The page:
US1277147 *Feb 15, 1918Aug 27, 1918Arthur V St ArmandeMulticell electric battery.
US1925374 *Sep 11, 1930Sep 5, 1933Cyril P DeibelDry cell battery and seal therefor
US2042806 *Dec 15, 1934Jun 2, 1936Burgess Battery CoBattery
US2289249 *Jul 2, 1941Jul 7, 1942Cyril P DeibelDry cell battery
US2355197 *Dec 10, 1941Aug 8, 1944Marathon Battery CompanyBattery construction
Referenced by
Citing PatentFiling datePublication dateApplicantTitle
US2519053 *May 28, 1947Aug 15, 1950Olin Ind IncFlat dry battery
US2519527 *Mar 20, 1947Aug 22, 1950Emi LtdElectric dry battery
US2536697 *Apr 9, 1946Jan 2, 1951Ruben SamuelPrimary cell and battery
US2564495 *Feb 27, 1947Aug 14, 1951Burgess Battery CoDeferred action primary battery
US2595963 *Mar 1, 1948May 6, 1952Burndept LtdPrimary electric cell
US2645676 *Feb 16, 1950Jul 14, 1953La Pile Leclanche Soc DMethod of assembling and insulating flat dry cells
US4137376 *Oct 31, 1977Jan 30, 1979Chloride Silent Power LimitedSodium sulphur batteries comprising a plurality of separate cells within a container
US4278744 *Jan 27, 1978Jul 14, 1981Duracell International Inc.Expandable casing for electro-chemical cells
US5300372 *Oct 26, 1992Apr 5, 1994Motorola, Inc.Rechargeable cell or cell pack contact configuration
US5418083 *Dec 21, 1993May 23, 1995Honda Giken Kogyo Kabushiki KaishaBattery with rust preventive structure
US8100211Sep 3, 2010Jan 24, 2012Johnson Controls Hybrid And Recycling GmbhElectrochemical accumulator and vehicle comprising an electrochemical accumulator
US8530069May 12, 2011Sep 10, 2013Johnson Controls—SAFT Advanced Power Solutions LLCBattery module
US8568915Feb 10, 2009Oct 29, 2013Johnson Controls—SAFT Power Solutions LLCBattery with integrally formed terminal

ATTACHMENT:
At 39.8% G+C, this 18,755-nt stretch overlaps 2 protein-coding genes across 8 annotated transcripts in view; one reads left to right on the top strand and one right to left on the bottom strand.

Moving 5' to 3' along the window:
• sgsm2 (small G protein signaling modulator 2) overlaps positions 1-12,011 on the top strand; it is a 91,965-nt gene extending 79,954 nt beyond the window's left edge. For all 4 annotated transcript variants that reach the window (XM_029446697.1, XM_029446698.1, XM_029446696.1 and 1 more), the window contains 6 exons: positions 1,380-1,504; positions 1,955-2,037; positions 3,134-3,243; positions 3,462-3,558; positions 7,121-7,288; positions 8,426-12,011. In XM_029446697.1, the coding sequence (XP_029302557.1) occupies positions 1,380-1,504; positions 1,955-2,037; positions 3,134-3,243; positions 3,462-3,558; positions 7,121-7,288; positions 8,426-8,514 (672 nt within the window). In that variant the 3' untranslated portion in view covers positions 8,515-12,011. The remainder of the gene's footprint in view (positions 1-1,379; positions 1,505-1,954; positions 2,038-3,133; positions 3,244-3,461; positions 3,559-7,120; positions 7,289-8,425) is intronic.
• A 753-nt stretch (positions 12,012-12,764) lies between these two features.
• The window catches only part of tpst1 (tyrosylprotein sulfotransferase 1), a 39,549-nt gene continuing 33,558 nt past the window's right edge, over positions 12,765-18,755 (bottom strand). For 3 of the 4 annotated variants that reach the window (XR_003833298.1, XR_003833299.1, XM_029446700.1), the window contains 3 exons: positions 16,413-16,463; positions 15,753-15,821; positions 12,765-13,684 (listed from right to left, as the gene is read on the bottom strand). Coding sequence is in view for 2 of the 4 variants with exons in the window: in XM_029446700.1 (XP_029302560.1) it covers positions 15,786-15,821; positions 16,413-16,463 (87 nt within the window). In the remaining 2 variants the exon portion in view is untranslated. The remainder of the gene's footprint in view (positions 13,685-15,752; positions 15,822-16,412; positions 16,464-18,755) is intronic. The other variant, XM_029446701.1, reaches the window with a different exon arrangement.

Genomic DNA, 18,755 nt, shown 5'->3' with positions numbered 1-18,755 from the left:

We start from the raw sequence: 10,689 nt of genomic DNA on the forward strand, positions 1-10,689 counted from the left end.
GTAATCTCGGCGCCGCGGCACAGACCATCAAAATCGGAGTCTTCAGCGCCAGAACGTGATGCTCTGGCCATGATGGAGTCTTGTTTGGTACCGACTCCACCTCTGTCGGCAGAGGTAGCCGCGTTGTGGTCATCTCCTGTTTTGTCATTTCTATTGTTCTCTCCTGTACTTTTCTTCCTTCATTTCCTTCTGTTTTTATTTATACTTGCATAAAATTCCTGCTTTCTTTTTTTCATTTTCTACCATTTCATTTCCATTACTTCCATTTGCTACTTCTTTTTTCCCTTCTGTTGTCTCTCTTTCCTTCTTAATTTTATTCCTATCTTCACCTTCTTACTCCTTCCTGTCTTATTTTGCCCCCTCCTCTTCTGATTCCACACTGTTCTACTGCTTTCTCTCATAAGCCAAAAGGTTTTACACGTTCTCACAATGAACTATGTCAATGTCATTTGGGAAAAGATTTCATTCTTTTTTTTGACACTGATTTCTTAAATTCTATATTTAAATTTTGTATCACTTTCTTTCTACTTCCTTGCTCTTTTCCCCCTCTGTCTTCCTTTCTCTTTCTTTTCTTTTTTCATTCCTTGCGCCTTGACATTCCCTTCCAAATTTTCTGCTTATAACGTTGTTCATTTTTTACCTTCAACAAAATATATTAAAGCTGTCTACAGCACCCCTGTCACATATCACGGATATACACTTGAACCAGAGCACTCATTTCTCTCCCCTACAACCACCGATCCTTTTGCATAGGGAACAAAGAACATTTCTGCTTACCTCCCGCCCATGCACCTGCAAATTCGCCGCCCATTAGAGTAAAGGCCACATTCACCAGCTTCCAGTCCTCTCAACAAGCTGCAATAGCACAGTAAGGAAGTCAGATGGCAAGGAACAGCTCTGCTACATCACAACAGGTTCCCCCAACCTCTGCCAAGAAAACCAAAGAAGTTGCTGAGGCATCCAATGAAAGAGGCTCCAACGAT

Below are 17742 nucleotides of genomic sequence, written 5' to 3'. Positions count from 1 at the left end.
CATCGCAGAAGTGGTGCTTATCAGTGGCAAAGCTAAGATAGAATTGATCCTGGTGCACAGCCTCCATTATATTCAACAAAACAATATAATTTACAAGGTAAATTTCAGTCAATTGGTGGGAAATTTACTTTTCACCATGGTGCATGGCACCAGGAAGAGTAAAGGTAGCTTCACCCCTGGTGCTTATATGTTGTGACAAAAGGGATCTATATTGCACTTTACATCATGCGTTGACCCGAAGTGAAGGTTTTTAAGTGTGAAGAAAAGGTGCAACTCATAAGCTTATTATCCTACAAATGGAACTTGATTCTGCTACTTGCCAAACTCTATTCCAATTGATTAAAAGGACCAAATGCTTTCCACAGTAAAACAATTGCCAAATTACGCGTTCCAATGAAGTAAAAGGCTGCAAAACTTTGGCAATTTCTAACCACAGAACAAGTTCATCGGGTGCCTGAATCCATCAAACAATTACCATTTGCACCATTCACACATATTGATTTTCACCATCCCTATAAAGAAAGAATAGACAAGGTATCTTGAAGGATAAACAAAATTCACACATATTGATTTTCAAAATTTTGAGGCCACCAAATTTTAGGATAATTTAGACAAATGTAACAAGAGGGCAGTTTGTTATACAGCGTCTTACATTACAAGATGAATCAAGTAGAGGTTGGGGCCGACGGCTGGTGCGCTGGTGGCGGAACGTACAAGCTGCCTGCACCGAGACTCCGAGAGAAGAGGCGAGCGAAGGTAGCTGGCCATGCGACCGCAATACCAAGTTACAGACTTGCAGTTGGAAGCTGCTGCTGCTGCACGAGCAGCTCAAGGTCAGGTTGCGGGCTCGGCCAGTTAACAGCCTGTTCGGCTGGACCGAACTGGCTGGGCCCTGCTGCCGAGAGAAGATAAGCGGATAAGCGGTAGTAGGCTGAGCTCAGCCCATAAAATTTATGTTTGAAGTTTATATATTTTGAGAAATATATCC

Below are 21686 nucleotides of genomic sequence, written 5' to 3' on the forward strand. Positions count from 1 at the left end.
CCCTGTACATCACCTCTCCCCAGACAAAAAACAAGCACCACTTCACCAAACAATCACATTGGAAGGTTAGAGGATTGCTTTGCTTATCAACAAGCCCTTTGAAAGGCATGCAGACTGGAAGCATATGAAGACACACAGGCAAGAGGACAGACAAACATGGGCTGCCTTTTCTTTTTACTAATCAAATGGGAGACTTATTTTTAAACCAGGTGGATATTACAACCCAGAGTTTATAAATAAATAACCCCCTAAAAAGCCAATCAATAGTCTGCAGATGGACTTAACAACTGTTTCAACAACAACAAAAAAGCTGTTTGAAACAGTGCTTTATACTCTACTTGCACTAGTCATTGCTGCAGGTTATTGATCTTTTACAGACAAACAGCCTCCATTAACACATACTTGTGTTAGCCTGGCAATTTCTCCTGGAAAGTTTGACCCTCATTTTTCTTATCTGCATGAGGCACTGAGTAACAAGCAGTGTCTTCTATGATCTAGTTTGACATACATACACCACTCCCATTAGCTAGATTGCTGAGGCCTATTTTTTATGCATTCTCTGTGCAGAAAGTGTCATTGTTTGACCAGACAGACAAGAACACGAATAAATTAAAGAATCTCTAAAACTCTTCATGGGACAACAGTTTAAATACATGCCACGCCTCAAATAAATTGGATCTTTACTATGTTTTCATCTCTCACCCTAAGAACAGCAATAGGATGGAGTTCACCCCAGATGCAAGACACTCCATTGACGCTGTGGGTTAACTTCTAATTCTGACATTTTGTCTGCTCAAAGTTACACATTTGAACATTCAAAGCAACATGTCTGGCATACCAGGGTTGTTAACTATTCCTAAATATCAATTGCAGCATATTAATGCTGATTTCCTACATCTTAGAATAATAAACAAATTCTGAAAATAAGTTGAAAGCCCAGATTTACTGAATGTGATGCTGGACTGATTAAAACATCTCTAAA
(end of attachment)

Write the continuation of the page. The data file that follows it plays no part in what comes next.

US8603660Apr 14, 2011Dec 10, 2013Johnson Controls—SAFT Advanced Power Solutions LLCBattery system with heat exchanger
US8999538Aug 13, 2009Apr 7, 2015Johnson Controls—SAFT Advanced Power Solutions LLCBattery module with sealed vent chamber
US9225045Dec 9, 2013Dec 29, 2015Johnson Controls—SAFT Advanced Power Solutions LLCBattery system with heat exchanger
US20090111015 *Oct 31, 2008Apr 30, 2009Johnson Controls - Saft Advanced Power Solutions LlcModular battery system
US20090208836 *Feb 10, 2009Aug 20, 2009Johnson Controls - Saft Advanced Power Solutions LlcBattery with integrally formed terminal
US20100183904 *Jul 22, 2010Johnson Controls - Saft Advanced Power Solutions LlcStorage battery arrangement
US20110056758 *Mar 10, 2011Johnson Controls Hybrid And Recycling GmbhElectrochemical accumulator and vehicle comprising an electrochemical accumulator
US20110135975 *Aug 13, 2009Jun 9, 2011Johnson Controls - Saft Advanced Power Solutions LlcBattery module with sealed vent chamber
US20110212352 *Sep 1, 2011Johnson Controls - Saft Advanced Power Solutions LlcBattery module
DE1002419B *Sep 3, 1952Feb 14, 1957Ray O Vac CoFlach-Trockenzellen
EP0607675A1 *Dec 9, 1993Jul 27, 1994Honda Giken Kogyo Kabushiki KaishaBattery with rust preventive structure
WO1994010711A1 *Oct 18, 1993May 11, 1994Motorola IncRechargeable cell or cell pack contact configuration
WO2007134198A1 *May 10, 2007Nov 22, 2007Johnson Controls Tech CoModular battery system
U.S. Classification429/159, 429/181
International ClassificationH01M2/10, H01M6/44
Cooperative ClassificationH01M6/44, H01M2/105, Y02E60/12
European ClassificationH01M2/10C2C, H01M6/44